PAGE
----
An unusual confluence of events is pushing oil prices down to their lowest levels in two years, and the effect is rippling through the world's economies.
In the United States and Europe, an abnormally warm winter is creating a backlog of heating oil. In Asia, continued economic woes mean that oil and gas demand for factories and cars is slackening. In the Middle East, the world's main oil cartel has agreed to produce more crude, and in Iraq, oil production may again reach world markets under a United Nations pact - all adding up to a surplus.
The result: a moderating influence on inflation, cheaper home heating oil prices for American consumers, and less money being put out at the filling pump.
"I think it's great," enthuses Joe Flores, gassing up his Dodge Neon at a station in Austin, Texas, where unleaded sells for the nostalgic price of 95 cents a gallon. "I'm used to seeing $1.11 and $1.12 for unleaded, but this is amazing."
Over the past two months, the price of West Texas Intermediate crude has dropped from $19 to below $17 per barrel. While this is still above the prices of the late 1980s, analysts say the US may be entering a period of sustained low prices. They expect the current matinee rates to last at least through spring.
For the petroleum industry, this means a drop in profits - something that is causing concern among drillers, refiners, and oil barons from London to Houston. But for the average consumer and the nation's economy, cheap oil is largely a boon.
"On the net, it's a positive for the US," says Cynthia Latta, an economist for Standard & Poors DRI in Lexington, Mass. "There will be more gainers than losers."
Cheaper oil is already helping to keep inflation in check: US Labor Department statistics released yesterday show that wholesale prices in December fell for the ninth month, bringing the drop for all of 1997 to the lowest point since 1986. Gasoline prices at year's end were 15 percent lower than a year ago. Fuel oil was off nearly 22 percent.
Lower petroleum prices may also offset the higher wage costs that many companies have incurred during the tight labor market. With inflation under control, the Federal Reserve will be more inclined to cut interest rates, if the economy shows signs of slowing.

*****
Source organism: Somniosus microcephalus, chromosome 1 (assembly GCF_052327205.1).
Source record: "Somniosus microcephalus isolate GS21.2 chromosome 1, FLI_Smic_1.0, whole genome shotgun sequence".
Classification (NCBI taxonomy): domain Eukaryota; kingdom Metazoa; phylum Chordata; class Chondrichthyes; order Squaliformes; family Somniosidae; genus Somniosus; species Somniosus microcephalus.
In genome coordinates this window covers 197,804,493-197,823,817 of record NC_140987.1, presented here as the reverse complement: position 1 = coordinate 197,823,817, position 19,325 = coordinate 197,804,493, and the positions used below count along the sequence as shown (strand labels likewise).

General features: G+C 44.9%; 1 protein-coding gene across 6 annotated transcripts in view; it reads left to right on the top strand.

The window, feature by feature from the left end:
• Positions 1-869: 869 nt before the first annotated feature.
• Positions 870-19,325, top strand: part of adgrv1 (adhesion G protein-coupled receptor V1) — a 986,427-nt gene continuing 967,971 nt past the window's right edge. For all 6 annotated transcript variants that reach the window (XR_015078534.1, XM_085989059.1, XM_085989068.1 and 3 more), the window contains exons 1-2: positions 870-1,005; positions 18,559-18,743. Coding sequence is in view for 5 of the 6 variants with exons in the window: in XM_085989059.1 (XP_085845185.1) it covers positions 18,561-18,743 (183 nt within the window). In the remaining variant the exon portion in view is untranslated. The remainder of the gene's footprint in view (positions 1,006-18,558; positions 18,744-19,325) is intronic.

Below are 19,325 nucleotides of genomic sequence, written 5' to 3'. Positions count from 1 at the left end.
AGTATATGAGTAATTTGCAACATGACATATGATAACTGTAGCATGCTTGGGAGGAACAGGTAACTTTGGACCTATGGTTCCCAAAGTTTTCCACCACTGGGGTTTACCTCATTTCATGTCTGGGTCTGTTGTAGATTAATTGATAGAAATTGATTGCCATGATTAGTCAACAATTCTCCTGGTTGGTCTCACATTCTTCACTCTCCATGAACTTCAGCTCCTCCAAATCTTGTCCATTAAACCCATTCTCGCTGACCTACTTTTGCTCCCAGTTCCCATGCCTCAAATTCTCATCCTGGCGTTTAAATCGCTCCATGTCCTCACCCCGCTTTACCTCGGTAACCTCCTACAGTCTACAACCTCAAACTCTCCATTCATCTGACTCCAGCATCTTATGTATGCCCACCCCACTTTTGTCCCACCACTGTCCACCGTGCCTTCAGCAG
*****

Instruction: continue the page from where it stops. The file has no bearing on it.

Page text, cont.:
"We are expecting the Fed to cut rates by the middle of this year," Ms. Latta says, "but they could decide to cut rates even before that, if there is enough impact from this Asian slowdown."
Needless to say, oil industry executives greet all this economic happy talk like Scrooge at a Christmas party. In fact, while some New Englanders have been breaking out their shorts and sandals in recent 50-degree weather, many in the energy industry are hoping for a headstrong cold front.
"We could get a cold snap - the oil industry needs it to take the inventory off their hands," says Kevin Lindemayer, an energy analyst at Cambridge Energy Research Associates in Cambridge, Mass. "But at this point, we're going to end the winter with a whole lot of excess oil."
Usually, the oil industry can absorb minor price fluctuations for crude, and consumers barely notice a difference in their fuel bills. But the current oil glut has come at a time when oil refiners and distributors are least prepared to deal with it.
"US refiners are in the middle of a major turnaround in inventory," says Larry Goldstein, president of the Petroleum Industry Research Foundation, a New York think tank.
With refining companies taking nearly 900,000 barrels of refining capacity out of production for maintenance, few are willing to buy some of the excess oil and prop up the price, as they often do. "You play all the fundamentals out, and these low oil prices could last through the spring," he concludes.
While the overall petroleum industry is likely to take a hit from the glut, the hardest-hit sector will be in exploration. Even with new technologies that have cut the cost of production, many exploration companies are likely to wait for crude prices to rebound before drilling another well in the Gulf of Mexico and other regions.
But don't ask Darwin Davis to cry for Mobil, Texaco, and Shell. As the owner of a sporty Nissan 240SX, he's perfectly happy paying less money for the same old gas, even if all the price changes seem a bit inexplicable.
"I always thought they drove the price up during holidays and the summertime," says Mr. Davis, adjusting his sunglasses in the waning hours of a Texas afternoon. "But these days it's come down and it's staying there."
He pauses and grins. "Which is fine with me."